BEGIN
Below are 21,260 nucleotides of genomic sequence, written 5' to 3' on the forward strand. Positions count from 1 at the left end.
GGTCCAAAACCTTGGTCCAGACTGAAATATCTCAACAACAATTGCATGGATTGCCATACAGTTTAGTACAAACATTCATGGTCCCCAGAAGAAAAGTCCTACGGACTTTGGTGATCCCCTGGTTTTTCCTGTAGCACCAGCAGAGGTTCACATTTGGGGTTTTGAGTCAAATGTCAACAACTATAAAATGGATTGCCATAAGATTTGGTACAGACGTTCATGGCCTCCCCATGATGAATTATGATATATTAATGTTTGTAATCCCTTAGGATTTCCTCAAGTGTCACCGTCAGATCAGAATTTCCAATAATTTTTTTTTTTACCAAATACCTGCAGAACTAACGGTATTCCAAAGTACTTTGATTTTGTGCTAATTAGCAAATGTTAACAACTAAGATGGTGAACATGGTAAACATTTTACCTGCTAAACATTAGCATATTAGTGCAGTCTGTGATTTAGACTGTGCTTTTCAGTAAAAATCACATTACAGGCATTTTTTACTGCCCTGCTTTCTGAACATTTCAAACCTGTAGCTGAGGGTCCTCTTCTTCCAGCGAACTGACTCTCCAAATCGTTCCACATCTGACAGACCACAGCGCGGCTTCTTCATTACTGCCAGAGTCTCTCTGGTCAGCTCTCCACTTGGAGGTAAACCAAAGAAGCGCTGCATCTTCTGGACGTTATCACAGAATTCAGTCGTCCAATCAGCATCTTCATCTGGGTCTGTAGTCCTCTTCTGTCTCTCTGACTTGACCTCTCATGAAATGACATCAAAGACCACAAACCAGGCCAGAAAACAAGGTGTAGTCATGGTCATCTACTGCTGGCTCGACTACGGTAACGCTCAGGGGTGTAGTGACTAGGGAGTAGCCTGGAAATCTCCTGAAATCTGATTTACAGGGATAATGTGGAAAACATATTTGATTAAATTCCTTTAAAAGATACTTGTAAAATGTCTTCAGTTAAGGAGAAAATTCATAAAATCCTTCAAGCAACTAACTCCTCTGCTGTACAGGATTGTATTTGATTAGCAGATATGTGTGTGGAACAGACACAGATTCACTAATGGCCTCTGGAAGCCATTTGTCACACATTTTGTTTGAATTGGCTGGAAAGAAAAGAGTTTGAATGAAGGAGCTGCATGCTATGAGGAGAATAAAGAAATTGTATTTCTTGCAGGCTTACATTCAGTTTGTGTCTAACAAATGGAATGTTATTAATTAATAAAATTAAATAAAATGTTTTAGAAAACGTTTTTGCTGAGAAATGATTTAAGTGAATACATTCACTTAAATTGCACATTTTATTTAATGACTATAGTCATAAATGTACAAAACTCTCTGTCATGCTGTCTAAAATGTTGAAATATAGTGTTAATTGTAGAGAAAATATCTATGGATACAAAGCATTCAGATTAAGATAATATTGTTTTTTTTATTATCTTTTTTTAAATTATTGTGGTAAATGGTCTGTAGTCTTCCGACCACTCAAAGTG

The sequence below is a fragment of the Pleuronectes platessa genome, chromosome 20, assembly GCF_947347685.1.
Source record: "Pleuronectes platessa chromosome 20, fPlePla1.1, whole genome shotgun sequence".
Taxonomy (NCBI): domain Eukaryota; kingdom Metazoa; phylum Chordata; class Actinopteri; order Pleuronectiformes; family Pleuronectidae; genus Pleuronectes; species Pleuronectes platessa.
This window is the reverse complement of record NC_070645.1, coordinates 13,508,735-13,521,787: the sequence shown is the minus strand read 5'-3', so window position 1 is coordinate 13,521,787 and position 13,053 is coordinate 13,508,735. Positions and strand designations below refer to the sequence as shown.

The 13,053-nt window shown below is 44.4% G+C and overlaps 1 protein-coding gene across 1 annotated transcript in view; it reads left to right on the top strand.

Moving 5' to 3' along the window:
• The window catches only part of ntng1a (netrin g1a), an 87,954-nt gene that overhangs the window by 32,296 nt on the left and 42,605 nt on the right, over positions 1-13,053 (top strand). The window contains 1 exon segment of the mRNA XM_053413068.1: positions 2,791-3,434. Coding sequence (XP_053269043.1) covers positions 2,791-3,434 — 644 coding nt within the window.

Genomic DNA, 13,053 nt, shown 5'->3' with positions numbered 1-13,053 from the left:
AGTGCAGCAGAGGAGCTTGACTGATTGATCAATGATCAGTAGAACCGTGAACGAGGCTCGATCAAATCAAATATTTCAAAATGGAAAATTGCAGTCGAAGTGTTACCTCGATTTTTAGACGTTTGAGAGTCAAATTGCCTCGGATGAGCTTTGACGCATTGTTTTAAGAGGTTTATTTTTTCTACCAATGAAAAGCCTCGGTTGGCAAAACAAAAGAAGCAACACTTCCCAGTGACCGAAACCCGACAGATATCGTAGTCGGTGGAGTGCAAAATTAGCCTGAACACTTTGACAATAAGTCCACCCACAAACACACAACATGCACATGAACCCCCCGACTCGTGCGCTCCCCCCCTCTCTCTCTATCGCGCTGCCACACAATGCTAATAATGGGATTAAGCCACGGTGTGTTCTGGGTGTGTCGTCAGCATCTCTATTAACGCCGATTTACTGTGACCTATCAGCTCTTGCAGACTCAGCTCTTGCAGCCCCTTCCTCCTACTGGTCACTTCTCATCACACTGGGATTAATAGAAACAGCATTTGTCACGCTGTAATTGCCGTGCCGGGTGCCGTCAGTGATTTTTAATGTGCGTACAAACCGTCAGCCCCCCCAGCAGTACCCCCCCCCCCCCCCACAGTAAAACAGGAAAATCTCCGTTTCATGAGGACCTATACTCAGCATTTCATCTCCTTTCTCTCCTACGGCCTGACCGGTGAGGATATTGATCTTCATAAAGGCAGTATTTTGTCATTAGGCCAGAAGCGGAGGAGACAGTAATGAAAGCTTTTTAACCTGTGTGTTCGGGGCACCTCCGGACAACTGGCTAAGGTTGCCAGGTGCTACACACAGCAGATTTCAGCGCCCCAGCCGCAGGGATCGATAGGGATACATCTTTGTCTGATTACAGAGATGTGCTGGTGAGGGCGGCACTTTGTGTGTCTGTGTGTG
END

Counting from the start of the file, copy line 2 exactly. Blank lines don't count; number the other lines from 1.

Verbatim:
GGTCCAAAACCTTGGTCCAGACTGAAATATCTCAACAACAATTGCATGGATTGCCATACAGTTTAGTACAAACATTCATGGTCCCCAGAAGAAAAGTCCTACGGACTTTGGTGATCCCCTGGTTTTTCCTGTAGCACCAGCAGAGGTTCACATTTGGGGTTTTGAGTCAAATGTCAACAACTATAAAATGGATTGCCATAAGATTTGGTACAGACGTTCATGGCCTCCCCATGATGAATTATGATATATTAATGTTTGTAATCCCTTAGGATTTCCTCAAGTGTCACCGTCAGATCAGAATTTCCAATAATTTTTTTTTTTACCAAATACCTGCAGAACTAACGGTATTCCAAAGTACTTTGATTTTGTGCTAATTAGCAAATGTTAACAACTAAGATGGTGAACATGGTAAACATTTTACCTGCTAAACATTAGCATATTAGTGCAGTCTGTGATTTAGACTGTGCTTTTCAGTAAAAATCACATTACAGGCATTTTTTACTGCCCTGCTTTCTGAACATTTCAAACCTGTAGCTGAGGGTCCTCTTCTTCCAGCGAACTGACTCTCCAAATCGTTCCACATCTGACAGACCACAGCGCGGCTTCTTCATTACTGCCAGAGTCTCTCTGGTCAGCTCTCCACTTGGAGGTAAACCAAAGAAGCGCTGCATCTTCTGGACGTTATCACAGAATTCAGTCGTCCAATCAGCATCTTCATCTGGGTCTGTAGTCCTCTTCTGTCTCTCTGACTTGACCTCTCATGAAATGACATCAAAGACCACAAACCAGGCCAGAAAACAAGGTGTAGTCATGGTCATCTACTGCTGGCTCGACTACGGTAACGCTCAGGGGTGTAGTGACTAGGGAGTAGCCTGGAAATCTCCTGAAATCTGATTTACAGGGATAATGTGGAAAACATATTTGATTAAATTCCTTTAAAAGATACTTGTAAAATGTCTTCAGTTAAGGAGAAAATTCATAAAATCCTTCAAGCAACTAACTCCTCTGCTGTACAGGATTGTATTTGATTAGCAGATATGTGTGTGGAACAGACACAGATTCACTAATGGCCTCTGGAAGCCATTTGTCACACATTTTGTTTGAATTGGCTGGAAAGAAAAGAGTTTGAATGAAGGAGCTGCATGCTATGAGGAGAATAAAGAAATTGTATTTCTTGCAGGCTTACATTCAGTTTGTGTCTAACAAATGGAATGTTATTAATTAATAAAATTAAATAAAATGTTTTAGAAAACGTTTTTGCTGAGAAATGATTTAAGTGAATACATTCACTTAAATTGCACATTTTATTTAATGACTATAGTCATAAATGTACAAAACTCTCTGTCATGCTGTCTAAAATGTTGAAATATAGTGTTAATTGTAGAGAAAATATCTATGGATACAAAGCATTCAGATTAAGATAATATTGTTTTTTTTATTATCTTTTTTTAAATTATTGTGGTAAATGGTCTGTAGTCTTCCGACCACTCAAAGTG